Foghorn Alert #1: The message of Luke 2:13-23 on racial reconciliation, “the fairly dark skinned” Mary and baby Jesus, and not pledging allegiance to the American flag

Foghorn Alert #1: The message of Luke 2:13-23 on racial reconciliation, “the fairly dark skinned” Mary and baby Jesus, and not pledging allegiance to the American flag January 28, 2020

Foghorn Alert #1: The message of Luke 2:13-23 on racial reconciliation, “the fairly dark skinned” Mary and baby Jesus, and not pledging allegiance to the American flag

Denomination and location: ECO-A Covenant Order of Evangelical Presbyterians, Houston, Texas

One poor sermon does not adequately depict one’s ability to teach or expound the text; this is one of several messages I’ve heard from this speaker. While I do appreciate what appears to be his genuine willingness to serve, it may prove beneficial for the church to identify where he can best serve outside of the pulpit.

The Luke 2 text read by congregants describes King Herod’s order to kill male boys under age two. An Angel of the Lord told Joseph to take Mary and baby Jesus and flee to Egypt for safety.

We next watched a video about a racial reconciliation conference and were encouraged to attend it.

When listening to the message it became clear that instead of hearing why God wanted baby Jesus to be saved or something about angels related to the series entitled, the “Angels of Advent,” we heard what Spurgeon describes as mist in the pulpit.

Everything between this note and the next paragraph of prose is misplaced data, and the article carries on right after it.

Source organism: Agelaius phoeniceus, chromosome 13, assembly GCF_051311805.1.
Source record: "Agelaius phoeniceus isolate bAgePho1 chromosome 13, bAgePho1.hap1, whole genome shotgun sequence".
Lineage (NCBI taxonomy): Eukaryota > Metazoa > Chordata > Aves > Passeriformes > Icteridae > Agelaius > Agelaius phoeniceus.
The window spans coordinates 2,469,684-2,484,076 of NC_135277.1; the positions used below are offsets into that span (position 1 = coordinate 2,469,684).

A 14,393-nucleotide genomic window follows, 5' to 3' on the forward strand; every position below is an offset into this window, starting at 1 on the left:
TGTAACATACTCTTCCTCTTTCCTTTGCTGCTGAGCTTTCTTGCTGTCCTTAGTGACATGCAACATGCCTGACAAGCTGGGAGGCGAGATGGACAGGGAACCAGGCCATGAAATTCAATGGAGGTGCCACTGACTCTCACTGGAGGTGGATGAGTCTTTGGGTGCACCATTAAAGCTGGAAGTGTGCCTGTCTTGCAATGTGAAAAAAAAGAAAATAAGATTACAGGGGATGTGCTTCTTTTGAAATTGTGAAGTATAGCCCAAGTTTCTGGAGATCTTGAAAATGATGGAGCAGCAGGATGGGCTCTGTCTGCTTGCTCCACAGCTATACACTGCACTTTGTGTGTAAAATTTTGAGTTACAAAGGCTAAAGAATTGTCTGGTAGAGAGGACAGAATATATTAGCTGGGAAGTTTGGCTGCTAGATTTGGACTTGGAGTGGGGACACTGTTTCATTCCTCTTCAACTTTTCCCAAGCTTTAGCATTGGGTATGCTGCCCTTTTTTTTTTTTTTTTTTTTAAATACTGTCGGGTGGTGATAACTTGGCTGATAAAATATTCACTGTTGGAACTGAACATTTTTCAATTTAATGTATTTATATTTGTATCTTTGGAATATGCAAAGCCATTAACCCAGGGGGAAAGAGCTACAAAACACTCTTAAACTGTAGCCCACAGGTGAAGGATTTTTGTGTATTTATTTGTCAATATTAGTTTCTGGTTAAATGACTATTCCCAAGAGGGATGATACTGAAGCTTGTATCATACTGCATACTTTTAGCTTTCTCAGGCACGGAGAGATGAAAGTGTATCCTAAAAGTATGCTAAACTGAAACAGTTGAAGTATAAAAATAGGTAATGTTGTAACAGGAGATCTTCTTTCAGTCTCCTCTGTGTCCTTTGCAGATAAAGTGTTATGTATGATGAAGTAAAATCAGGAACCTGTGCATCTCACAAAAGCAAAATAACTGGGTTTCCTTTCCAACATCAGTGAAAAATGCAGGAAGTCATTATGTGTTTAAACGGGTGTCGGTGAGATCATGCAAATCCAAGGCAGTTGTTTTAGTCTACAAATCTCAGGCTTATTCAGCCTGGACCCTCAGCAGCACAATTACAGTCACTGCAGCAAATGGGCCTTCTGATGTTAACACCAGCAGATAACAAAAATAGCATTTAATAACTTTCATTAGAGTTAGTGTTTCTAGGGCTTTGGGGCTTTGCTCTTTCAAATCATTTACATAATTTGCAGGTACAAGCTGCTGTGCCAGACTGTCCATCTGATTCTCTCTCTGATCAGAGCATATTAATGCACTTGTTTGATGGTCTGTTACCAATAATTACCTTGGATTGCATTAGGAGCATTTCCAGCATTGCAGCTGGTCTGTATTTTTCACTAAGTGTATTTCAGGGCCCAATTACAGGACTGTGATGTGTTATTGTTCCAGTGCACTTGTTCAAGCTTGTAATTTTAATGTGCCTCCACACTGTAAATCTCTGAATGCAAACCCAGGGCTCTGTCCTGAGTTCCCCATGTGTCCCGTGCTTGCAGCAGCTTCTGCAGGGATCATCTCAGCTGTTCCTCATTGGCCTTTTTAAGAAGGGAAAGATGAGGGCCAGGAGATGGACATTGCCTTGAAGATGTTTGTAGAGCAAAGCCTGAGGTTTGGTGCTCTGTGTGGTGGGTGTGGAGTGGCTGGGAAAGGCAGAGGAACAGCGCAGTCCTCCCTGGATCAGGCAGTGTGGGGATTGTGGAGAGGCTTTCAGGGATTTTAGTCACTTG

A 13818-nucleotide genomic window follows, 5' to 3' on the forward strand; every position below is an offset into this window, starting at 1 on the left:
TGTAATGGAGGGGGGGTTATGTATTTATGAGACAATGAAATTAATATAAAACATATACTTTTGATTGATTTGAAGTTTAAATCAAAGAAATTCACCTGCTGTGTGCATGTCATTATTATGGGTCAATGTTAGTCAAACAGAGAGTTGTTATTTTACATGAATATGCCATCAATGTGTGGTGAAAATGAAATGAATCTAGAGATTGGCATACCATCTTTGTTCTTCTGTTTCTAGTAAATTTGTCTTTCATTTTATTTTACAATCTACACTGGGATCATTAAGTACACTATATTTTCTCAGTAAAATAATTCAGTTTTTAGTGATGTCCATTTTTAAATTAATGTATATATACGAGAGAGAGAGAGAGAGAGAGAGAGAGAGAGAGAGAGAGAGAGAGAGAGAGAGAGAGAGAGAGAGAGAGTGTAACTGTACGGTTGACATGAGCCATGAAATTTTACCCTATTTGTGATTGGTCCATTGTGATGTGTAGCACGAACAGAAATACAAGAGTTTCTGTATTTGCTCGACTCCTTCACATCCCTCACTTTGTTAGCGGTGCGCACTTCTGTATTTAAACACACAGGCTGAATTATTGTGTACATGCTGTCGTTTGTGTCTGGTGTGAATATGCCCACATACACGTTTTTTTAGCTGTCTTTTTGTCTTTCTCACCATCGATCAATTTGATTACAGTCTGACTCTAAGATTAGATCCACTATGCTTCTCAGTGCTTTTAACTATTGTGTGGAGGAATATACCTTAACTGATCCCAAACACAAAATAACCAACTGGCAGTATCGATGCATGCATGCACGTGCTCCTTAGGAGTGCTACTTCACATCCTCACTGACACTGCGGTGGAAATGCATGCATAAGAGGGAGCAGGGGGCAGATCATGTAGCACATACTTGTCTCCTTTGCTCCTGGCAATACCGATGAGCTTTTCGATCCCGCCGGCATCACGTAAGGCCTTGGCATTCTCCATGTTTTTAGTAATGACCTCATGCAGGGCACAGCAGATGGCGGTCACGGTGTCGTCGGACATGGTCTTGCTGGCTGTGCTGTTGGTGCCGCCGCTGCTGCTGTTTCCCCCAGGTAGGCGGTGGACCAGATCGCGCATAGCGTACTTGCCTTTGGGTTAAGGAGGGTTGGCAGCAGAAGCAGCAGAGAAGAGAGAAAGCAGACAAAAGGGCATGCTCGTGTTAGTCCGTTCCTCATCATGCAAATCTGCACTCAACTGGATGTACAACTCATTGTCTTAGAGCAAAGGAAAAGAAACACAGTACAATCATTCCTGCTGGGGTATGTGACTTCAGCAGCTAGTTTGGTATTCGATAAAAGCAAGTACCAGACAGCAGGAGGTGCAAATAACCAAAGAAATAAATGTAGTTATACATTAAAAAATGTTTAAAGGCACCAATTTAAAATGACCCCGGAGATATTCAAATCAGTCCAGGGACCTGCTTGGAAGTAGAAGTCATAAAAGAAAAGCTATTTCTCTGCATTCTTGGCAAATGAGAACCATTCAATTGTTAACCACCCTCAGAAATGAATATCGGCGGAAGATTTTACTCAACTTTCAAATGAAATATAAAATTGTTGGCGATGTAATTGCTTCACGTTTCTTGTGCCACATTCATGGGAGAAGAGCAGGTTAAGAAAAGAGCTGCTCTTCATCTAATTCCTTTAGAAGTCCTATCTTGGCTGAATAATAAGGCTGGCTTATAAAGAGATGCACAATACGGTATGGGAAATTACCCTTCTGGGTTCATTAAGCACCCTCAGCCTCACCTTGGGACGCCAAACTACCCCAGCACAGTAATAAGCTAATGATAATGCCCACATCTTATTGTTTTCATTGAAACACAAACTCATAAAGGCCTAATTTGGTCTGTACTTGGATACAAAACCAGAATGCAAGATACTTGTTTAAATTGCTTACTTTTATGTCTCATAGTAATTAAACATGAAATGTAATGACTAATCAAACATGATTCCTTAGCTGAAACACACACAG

One of the most notable misstatements made emphasized skin color and race. The speaker said, “In order to escape to Egypt, Joseph, Mary and Jesus would have needed to be able to blend in with the Egyptians, which means its very likely that they had fairly dark skin. … They are brown, not white.”

He then showed an image of a black woman and child that he received from the City of Refuge Church’s Christmas newsletter, and said, “and I love it!” The image was created by Anthony VanArsdale for the National Black Catholic Congress (NBCC), a congress that segregates itself by skin color, which appears to represent the opposite of “racial reconciliation” and the message of the gospel which knows no racial, ethnic or geographic bounds.

The image accompanies NBCC’s website post for Jan. 1 called, “Octave of Christmas ​and Solemnity of Mary, Mother of God (Holy Day of Obligation).” Accompanying the image is the Catechism of the Catholic Church 721: “Mary, the all-holy ever-virgin Mother of God, is the masterwork of the mission of the Son and the Spirit in the fullness of time. For the first time in the plan of salvation and because his Spirit had prepared her, the Father found the dwelling place where his Son and his Spirit could dwell among men. In this sense the Church’s Tradition has often read the most beautiful texts on wisdom in relation to Mary. Mary is acclaimed and represented in the liturgy as the ‘Seat of Wisdom.’”

Screenshot of NBCC homepage Jan. 1, 2020.

It is hard to believe that a church that is evangelical protestant and Presbyterian in name would use a Roman Catholic icon to illustrate the Luke 2 text. One need only read The Westminster Shorter Catechism (Question 22) to learn why exalting Mary “is utterly false, and against the honor of God.”

Furthermore, it appears that the speaker does not understand racial biological classification. Joseph, Mary and Jesus were not brown or black African, as depicted by the icon. Yet he stated as fact that they were “brown not white.”

In general, Middle Eastern people have olive skin tones, as do their surrounding neighbors, including many Egyptians living on the northeastern coast of Africa. If Mary and Joseph “were very dark skinned,” similar to the picture of the black Mary and Jesus depicted by NBCC, they most probably would have stood out in Egypt (and Israel). More importantly, none of this has anything to do with the text of Luke 2.